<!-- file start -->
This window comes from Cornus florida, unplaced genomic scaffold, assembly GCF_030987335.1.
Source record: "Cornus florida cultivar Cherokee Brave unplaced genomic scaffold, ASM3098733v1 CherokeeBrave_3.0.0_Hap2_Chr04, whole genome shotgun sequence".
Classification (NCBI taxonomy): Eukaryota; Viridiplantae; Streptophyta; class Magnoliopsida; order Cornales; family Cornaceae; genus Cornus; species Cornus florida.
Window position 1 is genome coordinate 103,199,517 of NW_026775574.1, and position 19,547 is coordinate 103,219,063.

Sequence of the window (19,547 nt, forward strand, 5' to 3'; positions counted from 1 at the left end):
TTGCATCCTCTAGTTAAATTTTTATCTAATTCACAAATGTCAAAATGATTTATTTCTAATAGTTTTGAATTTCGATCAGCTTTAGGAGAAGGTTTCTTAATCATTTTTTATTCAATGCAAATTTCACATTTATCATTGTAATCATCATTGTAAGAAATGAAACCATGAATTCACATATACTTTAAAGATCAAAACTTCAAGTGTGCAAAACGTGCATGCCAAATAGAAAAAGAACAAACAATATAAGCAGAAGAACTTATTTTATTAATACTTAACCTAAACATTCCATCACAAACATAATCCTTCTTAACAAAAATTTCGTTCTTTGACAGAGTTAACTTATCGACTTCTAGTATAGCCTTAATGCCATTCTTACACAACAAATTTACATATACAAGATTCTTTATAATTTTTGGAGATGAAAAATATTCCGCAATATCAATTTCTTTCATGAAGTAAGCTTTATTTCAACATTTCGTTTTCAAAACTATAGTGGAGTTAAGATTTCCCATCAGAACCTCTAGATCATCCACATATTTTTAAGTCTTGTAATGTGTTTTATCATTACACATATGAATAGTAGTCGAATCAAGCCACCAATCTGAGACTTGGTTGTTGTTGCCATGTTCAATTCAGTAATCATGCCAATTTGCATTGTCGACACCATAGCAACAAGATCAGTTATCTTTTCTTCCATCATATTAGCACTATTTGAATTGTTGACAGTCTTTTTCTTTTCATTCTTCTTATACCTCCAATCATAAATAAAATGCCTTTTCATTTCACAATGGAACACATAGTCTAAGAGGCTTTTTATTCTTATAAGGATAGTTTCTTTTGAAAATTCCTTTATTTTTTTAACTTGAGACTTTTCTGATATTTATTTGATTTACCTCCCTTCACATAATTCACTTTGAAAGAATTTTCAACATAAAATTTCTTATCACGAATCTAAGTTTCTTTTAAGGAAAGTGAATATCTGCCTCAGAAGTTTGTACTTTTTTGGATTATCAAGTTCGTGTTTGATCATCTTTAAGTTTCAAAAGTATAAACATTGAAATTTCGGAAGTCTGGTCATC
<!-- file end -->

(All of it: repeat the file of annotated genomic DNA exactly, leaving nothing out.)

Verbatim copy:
This window comes from Cornus florida, unplaced genomic scaffold, assembly GCF_030987335.1.
Source record: "Cornus florida cultivar Cherokee Brave unplaced genomic scaffold, ASM3098733v1 CherokeeBrave_3.0.0_Hap2_Chr04, whole genome shotgun sequence".
Classification (NCBI taxonomy): Eukaryota; Viridiplantae; Streptophyta; class Magnoliopsida; order Cornales; family Cornaceae; genus Cornus; species Cornus florida.
Window position 1 is genome coordinate 103,199,517 of NW_026775574.1, and position 19,547 is coordinate 103,219,063.

Sequence of the window (19,547 nt, forward strand, 5' to 3'; positions counted from 1 at the left end):
TTGCATCCTCTAGTTAAATTTTTATCTAATTCACAAATGTCAAAATGATTTATTTCTAATAGTTTTGAATTTCGATCAGCTTTAGGAGAAGGTTTCTTAATCATTTTTTATTCAATGCAAATTTCACATTTATCATTGTAATCATCATTGTAAGAAATGAAACCATGAATTCACATATACTTTAAAGATCAAAACTTCAAGTGTGCAAAACGTGCATGCCAAATAGAAAAAGAACAAACAATATAAGCAGAAGAACTTATTTTATTAATACTTAACCTAAACATTCCATCACAAACATAATCCTTCTTAACAAAAATTTCGTTCTTTGACAGAGTTAACTTATCGACTTCTAGTATAGCCTTAATGCCATTCTTACACAACAAATTTACATATACAAGATTCTTTATAATTTTTGGAGATGAAAAATATTCCGCAATATCAATTTCTTTCATGAAGTAAGCTTTATTTCAACATTTCGTTTTCAAAACTATAGTGGAGTTAAGATTTCCCATCAGAACCTCTAGATCATCCACATATTTTTAAGTCTTGTAATGTGTTTTATCATTACACATATGAATAGTAGTCGAATCAAGCCACCAATCTGAGACTTGGTTGTTGTTGCCATGTTCAATTCAGTAATCATGCCAATTTGCATTGTCGACACCATAGCAACAAGATCAGTTATCTTTTCTTCCATCATATTAGCACTATTTGAATTGTTGACAGTCTTTTTCTTTTCATTCTTCTTATACCTCCAATCATAAATAAAATGCCTTTTCATTTCACAATGGAACACATAGTCTAAGAGGCTTTTTATTCTTATAAGGATAGTTTCTTTTGAAAATTCCTTTATTTTTTTAACTTGAGACTTTTCTGATATTTATTTGATTTACCTCCCTTCACATAATTCACTTTGAAAGAATTTTCAACATAAAATTTCTTATCACGAATCTAAGTTTCTTTTAAGGAAAGTGAATATCTGCCTCAGAAGTTTGTACTTTTTTGGATTATCAAGTTCGTGTTTGATCATCTTTAAGTTTCAAAAGTATAAACATTGAAATTTCGGAAGTCTGGTCATC